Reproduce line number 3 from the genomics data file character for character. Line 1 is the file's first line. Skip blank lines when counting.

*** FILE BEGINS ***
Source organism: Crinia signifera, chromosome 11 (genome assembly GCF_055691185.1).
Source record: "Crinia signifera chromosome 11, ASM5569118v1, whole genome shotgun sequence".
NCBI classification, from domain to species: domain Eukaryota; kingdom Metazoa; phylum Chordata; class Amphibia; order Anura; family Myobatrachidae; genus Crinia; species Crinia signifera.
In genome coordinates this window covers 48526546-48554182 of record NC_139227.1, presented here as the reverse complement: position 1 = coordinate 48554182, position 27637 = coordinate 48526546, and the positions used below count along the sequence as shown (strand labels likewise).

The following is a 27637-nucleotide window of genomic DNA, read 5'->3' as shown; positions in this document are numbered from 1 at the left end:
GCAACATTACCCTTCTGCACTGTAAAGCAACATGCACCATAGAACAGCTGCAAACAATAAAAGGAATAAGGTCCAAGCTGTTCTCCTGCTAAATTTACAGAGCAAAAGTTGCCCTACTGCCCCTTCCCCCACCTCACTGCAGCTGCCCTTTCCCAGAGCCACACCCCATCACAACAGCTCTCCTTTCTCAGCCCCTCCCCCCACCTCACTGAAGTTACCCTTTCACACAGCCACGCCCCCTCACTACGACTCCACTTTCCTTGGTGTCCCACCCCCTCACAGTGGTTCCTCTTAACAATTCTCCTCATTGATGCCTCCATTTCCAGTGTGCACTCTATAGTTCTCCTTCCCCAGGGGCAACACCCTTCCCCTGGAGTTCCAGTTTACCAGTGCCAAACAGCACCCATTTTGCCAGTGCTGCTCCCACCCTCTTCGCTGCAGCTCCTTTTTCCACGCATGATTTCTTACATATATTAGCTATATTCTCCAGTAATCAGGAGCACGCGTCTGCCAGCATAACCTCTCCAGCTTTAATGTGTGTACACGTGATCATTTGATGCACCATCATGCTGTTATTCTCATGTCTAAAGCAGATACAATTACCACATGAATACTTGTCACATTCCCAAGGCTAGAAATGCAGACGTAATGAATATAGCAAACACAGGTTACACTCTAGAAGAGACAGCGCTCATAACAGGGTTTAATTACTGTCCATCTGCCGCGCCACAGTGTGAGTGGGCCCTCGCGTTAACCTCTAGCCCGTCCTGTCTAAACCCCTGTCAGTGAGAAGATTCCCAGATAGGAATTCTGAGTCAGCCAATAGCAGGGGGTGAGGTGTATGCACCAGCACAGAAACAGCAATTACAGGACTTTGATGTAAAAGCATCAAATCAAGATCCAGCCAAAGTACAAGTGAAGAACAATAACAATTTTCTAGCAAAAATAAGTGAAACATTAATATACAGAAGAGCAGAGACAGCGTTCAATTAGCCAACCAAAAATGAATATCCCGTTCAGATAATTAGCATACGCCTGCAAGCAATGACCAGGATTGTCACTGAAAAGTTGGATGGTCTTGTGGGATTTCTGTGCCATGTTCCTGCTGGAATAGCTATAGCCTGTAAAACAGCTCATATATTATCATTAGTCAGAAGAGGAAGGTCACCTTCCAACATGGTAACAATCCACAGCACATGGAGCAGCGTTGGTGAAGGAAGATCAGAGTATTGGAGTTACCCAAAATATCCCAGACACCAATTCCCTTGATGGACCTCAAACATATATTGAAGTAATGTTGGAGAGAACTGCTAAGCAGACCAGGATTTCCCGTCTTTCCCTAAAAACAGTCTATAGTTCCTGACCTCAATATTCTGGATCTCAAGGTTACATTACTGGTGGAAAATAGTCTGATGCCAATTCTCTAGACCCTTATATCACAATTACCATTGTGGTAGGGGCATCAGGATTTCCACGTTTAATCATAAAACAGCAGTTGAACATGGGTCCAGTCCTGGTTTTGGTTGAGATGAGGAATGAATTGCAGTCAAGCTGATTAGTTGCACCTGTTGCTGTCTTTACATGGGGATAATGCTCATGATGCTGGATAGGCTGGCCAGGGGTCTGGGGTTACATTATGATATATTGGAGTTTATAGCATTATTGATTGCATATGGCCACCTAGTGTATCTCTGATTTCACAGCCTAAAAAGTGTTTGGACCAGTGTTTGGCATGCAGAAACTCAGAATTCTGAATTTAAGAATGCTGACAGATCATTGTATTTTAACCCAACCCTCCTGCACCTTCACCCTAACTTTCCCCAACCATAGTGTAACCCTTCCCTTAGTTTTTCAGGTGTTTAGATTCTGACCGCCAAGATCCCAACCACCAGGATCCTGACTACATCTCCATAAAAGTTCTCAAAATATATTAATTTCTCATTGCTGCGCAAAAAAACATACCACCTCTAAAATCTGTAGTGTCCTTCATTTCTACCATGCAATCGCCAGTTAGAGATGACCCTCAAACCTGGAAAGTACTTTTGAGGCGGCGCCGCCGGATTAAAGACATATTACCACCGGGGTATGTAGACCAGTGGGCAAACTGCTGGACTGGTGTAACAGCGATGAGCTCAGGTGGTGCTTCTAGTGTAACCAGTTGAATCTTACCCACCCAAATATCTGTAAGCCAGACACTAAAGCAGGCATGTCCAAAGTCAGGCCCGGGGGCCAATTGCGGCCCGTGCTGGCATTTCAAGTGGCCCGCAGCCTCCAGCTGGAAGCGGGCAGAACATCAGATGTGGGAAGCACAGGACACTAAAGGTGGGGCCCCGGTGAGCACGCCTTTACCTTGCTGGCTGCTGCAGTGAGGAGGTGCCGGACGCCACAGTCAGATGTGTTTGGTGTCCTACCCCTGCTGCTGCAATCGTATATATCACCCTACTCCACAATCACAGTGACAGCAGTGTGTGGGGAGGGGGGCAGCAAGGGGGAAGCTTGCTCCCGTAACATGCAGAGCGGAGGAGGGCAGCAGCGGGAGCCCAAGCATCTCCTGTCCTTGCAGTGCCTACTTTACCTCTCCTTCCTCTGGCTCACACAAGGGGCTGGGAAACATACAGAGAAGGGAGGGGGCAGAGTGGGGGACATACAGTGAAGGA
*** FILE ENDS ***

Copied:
NCBI classification, from domain to species: domain Eukaryota; kingdom Metazoa; phylum Chordata; class Amphibia; order Anura; family Myobatrachidae; genus Crinia; species Crinia signifera.